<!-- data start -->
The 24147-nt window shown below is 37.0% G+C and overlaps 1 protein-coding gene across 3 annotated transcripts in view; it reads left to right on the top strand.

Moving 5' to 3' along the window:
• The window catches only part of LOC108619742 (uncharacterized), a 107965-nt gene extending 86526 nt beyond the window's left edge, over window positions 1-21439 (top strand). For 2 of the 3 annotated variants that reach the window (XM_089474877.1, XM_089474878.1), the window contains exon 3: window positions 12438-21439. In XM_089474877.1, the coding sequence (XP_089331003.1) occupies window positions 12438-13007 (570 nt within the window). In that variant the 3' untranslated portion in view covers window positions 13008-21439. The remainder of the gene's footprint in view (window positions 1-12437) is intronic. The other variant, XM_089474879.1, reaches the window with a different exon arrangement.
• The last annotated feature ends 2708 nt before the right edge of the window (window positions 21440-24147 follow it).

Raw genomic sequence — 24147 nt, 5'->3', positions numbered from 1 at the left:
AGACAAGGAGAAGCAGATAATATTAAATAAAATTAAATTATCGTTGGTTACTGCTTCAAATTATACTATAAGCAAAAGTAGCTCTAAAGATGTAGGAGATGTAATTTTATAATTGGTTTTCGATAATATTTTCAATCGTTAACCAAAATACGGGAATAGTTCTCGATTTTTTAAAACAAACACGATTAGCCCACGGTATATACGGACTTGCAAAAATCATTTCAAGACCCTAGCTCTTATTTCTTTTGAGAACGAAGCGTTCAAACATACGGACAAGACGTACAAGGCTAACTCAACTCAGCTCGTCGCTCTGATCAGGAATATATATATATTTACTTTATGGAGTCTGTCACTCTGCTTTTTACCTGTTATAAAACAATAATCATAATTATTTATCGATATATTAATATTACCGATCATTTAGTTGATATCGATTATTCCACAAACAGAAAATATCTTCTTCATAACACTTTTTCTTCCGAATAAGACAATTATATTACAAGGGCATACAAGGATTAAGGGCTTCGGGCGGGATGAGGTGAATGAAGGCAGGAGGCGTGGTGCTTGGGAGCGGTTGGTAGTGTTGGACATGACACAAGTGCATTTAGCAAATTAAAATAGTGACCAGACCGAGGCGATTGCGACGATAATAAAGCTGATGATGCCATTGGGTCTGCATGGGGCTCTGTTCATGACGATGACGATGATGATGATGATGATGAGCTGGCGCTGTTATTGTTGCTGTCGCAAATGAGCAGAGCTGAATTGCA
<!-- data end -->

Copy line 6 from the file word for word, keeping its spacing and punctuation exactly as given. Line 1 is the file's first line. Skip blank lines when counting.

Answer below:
AGACAAGGAGAAGCAGATAATATTAAATAAAATTAAATTATCGTTGGTTACTGCTTCAAATTATACTATAAGCAAAAGTAGCTCTAAAGATGTAGGAGATGTAATTTTATAATTGGTTTTCGATAATATTTTCAATCGTTAACCAAAATACGGGAATAGTTCTCGATTTTTTAAAACAAACACGATTAGCCCACGGTATATACGGACTTGCAAAAATCATTTCAAGACCCTAGCTCTTATTTCTTTTGAGAACGAAGCGTTCAAACATACGGACAAGACGTACAAGGCTAACTCAACTCAGCTCGTCGCTCTGATCAGGAATATATATATATTTACTTTATGGAGTCTGTCACTCTGCTTTTTACCTGTTATAAAACAATAATCATAATTATTTATCGATATATTAATATTACCGATCATTTAGTTGATATCGATTATTCCACAAACAGAAAATATCTTCTTCATAACACTTTTTCTTCCGAATAAGACAATTATATTACAAGGGCATACAAGGATTAAGGGCTTCGGGCGGGATGAGGTGAATGAAGGCAGGAGGCGTGGTGCTTGGGAGCGGTTGGTAGTGTTGGACATGACACAAGTGCATTTAGCAAATTAAAATAGTGACCAGACCGAGGCGATTGCGACGATAATAAAGCTGATGATGCCATTGGGTCTGCATGGGGCTCTGTTCATGACGATGACGATGATGATGATGATGATGAGCTGGCGCTGTTATTGTTGCTGTCGCAAATGAGCAGAGCTGAATTGCA